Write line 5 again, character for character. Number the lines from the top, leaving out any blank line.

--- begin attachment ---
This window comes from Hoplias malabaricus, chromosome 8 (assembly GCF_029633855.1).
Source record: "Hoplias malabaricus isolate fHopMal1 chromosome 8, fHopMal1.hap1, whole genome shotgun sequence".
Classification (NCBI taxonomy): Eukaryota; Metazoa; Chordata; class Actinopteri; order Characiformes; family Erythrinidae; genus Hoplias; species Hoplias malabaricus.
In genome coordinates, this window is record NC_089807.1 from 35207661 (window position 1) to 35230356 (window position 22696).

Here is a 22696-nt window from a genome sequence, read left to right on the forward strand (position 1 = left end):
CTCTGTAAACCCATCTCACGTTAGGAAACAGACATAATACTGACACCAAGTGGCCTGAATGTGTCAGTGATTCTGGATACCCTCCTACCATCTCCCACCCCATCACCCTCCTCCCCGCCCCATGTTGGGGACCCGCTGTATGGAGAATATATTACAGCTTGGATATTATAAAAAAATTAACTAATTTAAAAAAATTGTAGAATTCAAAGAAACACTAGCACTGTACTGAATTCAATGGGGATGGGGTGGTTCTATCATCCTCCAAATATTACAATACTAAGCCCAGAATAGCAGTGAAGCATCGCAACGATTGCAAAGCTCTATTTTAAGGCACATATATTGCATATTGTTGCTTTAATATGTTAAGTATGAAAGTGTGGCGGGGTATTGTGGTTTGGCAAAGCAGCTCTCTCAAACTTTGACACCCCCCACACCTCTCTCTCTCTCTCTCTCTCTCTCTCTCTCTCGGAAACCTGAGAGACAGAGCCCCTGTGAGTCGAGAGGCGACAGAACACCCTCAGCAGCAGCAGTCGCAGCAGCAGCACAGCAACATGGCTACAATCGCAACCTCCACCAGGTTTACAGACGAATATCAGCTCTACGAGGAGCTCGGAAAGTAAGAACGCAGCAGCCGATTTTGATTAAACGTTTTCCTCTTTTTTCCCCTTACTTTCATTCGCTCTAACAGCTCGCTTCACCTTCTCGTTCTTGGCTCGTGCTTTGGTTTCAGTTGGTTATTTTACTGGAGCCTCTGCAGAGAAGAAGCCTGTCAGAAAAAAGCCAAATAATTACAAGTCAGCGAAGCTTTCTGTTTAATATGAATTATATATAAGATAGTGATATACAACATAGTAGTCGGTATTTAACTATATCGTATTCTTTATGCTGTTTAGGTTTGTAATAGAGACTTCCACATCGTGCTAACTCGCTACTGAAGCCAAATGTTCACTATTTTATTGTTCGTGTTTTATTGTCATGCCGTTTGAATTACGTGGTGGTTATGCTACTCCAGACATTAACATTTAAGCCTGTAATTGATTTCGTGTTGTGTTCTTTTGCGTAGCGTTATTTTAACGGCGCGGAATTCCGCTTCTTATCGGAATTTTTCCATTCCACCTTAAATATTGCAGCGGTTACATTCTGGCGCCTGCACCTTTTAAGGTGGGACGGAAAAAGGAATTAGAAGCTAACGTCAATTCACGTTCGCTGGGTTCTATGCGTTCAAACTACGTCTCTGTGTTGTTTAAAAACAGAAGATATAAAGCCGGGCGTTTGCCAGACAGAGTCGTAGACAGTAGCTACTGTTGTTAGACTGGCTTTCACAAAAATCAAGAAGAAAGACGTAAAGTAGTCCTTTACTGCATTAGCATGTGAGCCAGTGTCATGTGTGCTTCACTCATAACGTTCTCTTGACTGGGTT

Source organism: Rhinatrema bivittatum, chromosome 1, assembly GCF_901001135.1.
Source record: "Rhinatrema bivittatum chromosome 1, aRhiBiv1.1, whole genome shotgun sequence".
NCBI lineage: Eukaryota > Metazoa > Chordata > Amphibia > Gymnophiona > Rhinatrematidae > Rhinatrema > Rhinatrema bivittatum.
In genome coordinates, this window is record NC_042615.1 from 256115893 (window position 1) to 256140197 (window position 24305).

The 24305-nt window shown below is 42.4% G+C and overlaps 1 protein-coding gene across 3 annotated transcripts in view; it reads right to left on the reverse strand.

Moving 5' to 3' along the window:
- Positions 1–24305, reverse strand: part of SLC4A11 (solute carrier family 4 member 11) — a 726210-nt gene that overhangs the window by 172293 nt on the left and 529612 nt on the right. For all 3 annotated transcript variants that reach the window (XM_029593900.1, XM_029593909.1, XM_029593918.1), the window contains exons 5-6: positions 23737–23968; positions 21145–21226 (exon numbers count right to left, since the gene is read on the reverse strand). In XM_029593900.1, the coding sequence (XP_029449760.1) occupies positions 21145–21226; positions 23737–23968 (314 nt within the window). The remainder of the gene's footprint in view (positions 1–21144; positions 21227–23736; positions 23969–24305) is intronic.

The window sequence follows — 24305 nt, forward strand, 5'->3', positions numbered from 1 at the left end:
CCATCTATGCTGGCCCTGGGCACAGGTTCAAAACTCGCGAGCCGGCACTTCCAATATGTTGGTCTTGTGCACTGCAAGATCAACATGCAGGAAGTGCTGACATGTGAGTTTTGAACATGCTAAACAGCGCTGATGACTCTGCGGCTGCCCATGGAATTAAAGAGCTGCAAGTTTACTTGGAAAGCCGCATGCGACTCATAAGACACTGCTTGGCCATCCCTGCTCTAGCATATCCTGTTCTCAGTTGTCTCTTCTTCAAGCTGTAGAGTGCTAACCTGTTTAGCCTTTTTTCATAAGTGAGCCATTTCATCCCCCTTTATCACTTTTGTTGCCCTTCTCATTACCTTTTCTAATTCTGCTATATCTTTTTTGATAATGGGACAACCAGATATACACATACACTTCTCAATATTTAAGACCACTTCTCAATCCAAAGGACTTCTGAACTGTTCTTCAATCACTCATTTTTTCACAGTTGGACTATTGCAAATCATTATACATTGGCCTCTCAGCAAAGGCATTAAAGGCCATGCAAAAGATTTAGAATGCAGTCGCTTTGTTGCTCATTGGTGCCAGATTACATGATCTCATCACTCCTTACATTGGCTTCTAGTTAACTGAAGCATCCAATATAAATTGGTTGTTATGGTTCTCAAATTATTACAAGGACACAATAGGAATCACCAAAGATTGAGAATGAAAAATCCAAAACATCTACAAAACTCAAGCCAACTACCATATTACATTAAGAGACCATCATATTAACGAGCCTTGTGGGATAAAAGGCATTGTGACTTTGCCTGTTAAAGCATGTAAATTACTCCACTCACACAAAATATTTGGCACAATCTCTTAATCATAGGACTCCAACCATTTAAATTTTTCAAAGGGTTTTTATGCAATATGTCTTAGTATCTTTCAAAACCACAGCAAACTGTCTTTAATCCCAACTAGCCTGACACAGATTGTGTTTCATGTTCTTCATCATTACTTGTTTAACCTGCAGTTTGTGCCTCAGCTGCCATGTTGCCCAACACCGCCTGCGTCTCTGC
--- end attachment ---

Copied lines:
Here is a 22696-nt window from a genome sequence, read left to right on the forward strand (position 1 = left end):